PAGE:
“Hundreds of children have been treated at the Footsteps Centre over the years.”
Mrs Hoyer Millar, who now lives in Jericho, Oxford, with husband Christian and her daughter, also has three sons, William, 27, Thomas, 25, and Henry, 23.
She added that the Footsteps Foundation, of which she is a trustee, was set up to provide financial support for parents of children attending the Footsteps Centre.
“Some children come for three-week sessions with lessons costing about £50 an hour,” said Mrs Hoyer Millar.
Mum-of-three Ellen Davies, 45, from Cardiff, brought her daughter Shanelle Denver, nine, for her third three-week session at Footsteps this year, starting last Monday.
She said: “Shanelle has cerebral palsy – she understands everything but she can’t speak so it’s very frustrating for her.
“Her mobility is very limited – she can’t walk, she can only roll so using the Spider helps her to build up her stomach muscles.
“Since using the Spider she can now sit up unaided for a short time, and that helps me because it takes the pressure off me supporting her.
“The Footsteps Foundation helps families out and that’s a big help because the treatment is expensive.
“There is accommodation to find as well and we usually rent a cottage in nearby Clifton Hampden while we are here.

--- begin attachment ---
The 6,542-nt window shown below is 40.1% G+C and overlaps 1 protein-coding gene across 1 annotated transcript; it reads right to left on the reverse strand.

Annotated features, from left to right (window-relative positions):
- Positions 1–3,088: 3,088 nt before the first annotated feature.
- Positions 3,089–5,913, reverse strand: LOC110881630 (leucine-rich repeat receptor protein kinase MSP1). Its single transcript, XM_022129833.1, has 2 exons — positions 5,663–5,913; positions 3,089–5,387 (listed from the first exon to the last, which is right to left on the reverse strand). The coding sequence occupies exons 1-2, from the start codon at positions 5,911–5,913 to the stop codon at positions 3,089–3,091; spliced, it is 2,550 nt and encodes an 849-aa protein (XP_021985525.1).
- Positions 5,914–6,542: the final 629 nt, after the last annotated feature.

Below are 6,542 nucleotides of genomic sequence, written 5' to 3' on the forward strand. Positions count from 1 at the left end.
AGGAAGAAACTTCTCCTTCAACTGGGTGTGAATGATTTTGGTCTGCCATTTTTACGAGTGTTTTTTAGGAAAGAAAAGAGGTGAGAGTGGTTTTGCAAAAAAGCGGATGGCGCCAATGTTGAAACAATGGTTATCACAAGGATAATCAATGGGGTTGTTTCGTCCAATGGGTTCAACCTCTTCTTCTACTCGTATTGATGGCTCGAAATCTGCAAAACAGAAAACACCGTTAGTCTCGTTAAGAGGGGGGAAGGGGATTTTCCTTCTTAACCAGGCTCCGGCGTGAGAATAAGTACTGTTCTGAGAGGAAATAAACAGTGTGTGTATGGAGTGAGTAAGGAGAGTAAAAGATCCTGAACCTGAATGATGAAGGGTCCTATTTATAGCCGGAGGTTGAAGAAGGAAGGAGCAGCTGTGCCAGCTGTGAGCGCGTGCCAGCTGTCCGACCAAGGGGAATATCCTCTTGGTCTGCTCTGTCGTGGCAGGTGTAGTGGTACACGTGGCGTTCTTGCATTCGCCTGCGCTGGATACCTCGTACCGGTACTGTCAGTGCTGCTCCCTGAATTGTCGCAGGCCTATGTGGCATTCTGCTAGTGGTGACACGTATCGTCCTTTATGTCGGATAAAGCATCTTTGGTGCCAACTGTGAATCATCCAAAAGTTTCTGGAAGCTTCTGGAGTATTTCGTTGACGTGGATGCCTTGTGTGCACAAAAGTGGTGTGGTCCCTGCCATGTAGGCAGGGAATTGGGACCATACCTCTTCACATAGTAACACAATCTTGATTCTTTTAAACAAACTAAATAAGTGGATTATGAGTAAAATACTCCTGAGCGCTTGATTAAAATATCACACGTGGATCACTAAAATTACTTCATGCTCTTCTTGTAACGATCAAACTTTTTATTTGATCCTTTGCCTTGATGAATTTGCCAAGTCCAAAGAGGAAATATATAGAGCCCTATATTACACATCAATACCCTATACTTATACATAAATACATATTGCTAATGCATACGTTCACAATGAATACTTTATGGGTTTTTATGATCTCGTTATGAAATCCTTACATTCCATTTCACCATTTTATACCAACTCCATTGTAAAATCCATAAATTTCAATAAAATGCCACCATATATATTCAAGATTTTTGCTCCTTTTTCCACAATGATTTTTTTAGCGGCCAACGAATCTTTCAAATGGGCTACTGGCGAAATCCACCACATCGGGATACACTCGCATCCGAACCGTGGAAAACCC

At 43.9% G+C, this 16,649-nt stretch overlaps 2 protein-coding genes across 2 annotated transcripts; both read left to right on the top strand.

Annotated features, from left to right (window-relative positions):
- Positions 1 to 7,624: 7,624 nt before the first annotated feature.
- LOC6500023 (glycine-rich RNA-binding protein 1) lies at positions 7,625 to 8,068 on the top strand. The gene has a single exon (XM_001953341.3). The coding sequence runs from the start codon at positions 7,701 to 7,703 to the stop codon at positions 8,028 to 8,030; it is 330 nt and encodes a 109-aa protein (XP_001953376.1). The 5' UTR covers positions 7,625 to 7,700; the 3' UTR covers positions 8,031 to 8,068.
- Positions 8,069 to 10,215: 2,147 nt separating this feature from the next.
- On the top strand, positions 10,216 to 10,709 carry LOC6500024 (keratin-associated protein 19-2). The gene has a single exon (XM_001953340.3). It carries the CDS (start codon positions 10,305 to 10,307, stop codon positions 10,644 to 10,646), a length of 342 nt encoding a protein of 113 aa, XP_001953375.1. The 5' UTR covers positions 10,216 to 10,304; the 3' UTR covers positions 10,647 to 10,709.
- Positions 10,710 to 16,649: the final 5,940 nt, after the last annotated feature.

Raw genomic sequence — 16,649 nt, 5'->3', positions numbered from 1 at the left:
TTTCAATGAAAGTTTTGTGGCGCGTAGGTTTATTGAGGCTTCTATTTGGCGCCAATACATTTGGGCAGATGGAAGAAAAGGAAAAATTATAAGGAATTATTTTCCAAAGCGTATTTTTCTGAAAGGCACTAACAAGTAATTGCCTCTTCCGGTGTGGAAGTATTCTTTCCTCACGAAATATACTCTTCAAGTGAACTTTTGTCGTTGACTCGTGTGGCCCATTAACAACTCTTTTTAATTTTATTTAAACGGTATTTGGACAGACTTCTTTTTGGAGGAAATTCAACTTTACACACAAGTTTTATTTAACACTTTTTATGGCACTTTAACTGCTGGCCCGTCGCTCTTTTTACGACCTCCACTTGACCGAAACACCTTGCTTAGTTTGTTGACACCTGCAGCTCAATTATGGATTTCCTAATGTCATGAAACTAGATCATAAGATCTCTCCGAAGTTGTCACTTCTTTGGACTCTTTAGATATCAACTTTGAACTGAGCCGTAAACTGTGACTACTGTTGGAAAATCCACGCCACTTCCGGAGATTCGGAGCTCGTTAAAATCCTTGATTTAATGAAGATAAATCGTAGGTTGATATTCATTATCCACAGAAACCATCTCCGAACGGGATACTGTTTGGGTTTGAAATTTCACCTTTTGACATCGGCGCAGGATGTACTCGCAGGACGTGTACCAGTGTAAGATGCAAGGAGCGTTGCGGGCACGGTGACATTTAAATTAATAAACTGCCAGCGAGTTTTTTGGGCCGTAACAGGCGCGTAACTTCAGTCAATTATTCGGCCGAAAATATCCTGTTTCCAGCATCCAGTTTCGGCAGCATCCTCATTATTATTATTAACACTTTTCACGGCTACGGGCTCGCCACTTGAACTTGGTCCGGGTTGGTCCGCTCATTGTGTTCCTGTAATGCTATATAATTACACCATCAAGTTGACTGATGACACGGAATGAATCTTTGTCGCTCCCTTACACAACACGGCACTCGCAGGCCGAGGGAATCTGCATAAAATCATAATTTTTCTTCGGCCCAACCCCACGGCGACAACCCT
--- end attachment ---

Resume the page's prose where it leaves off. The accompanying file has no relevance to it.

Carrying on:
“I heard about the Footsteps Centre about four or five years ago, but we only started coming here last year.
“Shanelle has definitely made progress physically since starting at the Footsteps Centre and I hope it keeps going for the next 10 years.”
Filip and Gosia Swietlik are directors of the Footsteps Centre.
Mr Swietlik said: “We are very proud to celebrate 10 years of hard work and fantastic results which have enabled children to be more independent and happy.
“We never imagined Footsteps would grow so much or help so many children.
“We are so thankful to our Footsteps team and everyone else who has worked with us and supported Footsteps over the years.”
Clare Morley, fundraising manager of Footsteps Foundation, added: “If it wasn’t for Pip’s vision and determination, Footsteps would not exist. Both Pip and Minty are an inspiration for many of the families that now attend Footsteps.”
SPIDER HAS POWERS TO AID PHYSIOTHERAPY
FOOTSTEPS uses traditional mat-based physiotherapy with specialist equipment dubbed The Spider.